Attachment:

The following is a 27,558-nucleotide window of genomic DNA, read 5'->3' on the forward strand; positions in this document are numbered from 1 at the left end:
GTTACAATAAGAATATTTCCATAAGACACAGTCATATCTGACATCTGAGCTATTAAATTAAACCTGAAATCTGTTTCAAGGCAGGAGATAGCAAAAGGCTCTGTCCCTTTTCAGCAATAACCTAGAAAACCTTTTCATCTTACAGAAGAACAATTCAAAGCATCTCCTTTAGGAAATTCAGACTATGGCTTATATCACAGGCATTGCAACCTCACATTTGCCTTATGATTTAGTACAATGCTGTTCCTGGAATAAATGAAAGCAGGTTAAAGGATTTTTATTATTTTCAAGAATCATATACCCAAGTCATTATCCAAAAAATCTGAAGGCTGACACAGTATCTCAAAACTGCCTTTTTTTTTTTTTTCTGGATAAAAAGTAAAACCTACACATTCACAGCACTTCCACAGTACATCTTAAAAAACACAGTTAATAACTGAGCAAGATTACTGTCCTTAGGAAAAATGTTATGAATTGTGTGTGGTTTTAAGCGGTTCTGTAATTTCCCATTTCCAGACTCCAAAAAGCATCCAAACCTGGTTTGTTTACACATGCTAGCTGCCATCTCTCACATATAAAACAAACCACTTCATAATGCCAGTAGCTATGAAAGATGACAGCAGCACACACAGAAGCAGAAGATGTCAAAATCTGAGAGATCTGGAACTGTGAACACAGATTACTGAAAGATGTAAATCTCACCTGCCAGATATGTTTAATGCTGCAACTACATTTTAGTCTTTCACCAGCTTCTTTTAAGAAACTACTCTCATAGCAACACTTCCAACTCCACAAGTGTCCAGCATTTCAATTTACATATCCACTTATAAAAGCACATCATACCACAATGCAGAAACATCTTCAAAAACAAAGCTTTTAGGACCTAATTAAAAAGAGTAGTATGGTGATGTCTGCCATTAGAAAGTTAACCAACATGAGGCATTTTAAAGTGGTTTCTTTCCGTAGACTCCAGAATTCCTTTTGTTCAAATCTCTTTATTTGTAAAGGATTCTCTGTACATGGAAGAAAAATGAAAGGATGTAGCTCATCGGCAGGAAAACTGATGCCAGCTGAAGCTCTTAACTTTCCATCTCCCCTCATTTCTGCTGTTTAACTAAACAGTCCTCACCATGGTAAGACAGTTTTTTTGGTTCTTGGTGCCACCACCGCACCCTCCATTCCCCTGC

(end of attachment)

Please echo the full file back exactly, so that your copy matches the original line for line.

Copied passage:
The following is a 27,558-nucleotide window of genomic DNA, read 5'->3' on the forward strand; positions in this document are numbered from 1 at the left end:
GTTACAATAAGAATATTTCCATAAGACACAGTCATATCTGACATCTGAGCTATTAAATTAAACCTGAAATCTGTTTCAAGGCAGGAGATAGCAAAAGGCTCTGTCCCTTTTCAGCAATAACCTAGAAAACCTTTTCATCTTACAGAAGAACAATTCAAAGCATCTCCTTTAGGAAATTCAGACTATGGCTTATATCACAGGCATTGCAACCTCACATTTGCCTTATGATTTAGTACAATGCTGTTCCTGGAATAAATGAAAGCAGGTTAAAGGATTTTTATTATTTTCAAGAATCATATACCCAAGTCATTATCCAAAAAATCTGAAGGCTGACACAGTATCTCAAAACTGCCTTTTTTTTTTTTTTCTGGATAAAAAGTAAAACCTACACATTCACAGCACTTCCACAGTACATCTTAAAAAACACAGTTAATAACTGAGCAAGATTACTGTCCTTAGGAAAAATGTTATGAATTGTGTGTGGTTTTAAGCGGTTCTGTAATTTCCCATTTCCAGACTCCAAAAAGCATCCAAACCTGGTTTGTTTACACATGCTAGCTGCCATCTCTCACATATAAAACAAACCACTTCATAATGCCAGTAGCTATGAAAGATGACAGCAGCACACACAGAAGCAGAAGATGTCAAAATCTGAGAGATCTGGAACTGTGAACACAGATTACTGAAAGATGTAAATCTCACCTGCCAGATATGTTTAATGCTGCAACTACATTTTAGTCTTTCACCAGCTTCTTTTAAGAAACTACTCTCATAGCAACACTTCCAACTCCACAAGTGTCCAGCATTTCAATTTACATATCCACTTATAAAAGCACATCATACCACAATGCAGAAACATCTTCAAAAACAAAGCTTTTAGGACCTAATTAAAAAGAGTAGTATGGTGATGTCTGCCATTAGAAAGTTAACCAACATGAGGCATTTTAAAGTGGTTTCTTTCCGTAGACTCCAGAATTCCTTTTGTTCAAATCTCTTTATTTGTAAAGGATTCTCTGTACATGGAAGAAAAATGAAAGGATGTAGCTCATCGGCAGGAAAACTGATGCCAGCTGAAGCTCTTAACTTTCCATCTCCCCTCATTTCTGCTGTTTAACTAAACAGTCCTCACCATGGTAAGACAGTTTTTTTGGTTCTTGGTGCCACCACCGCACCCTCCATTCCCCTGC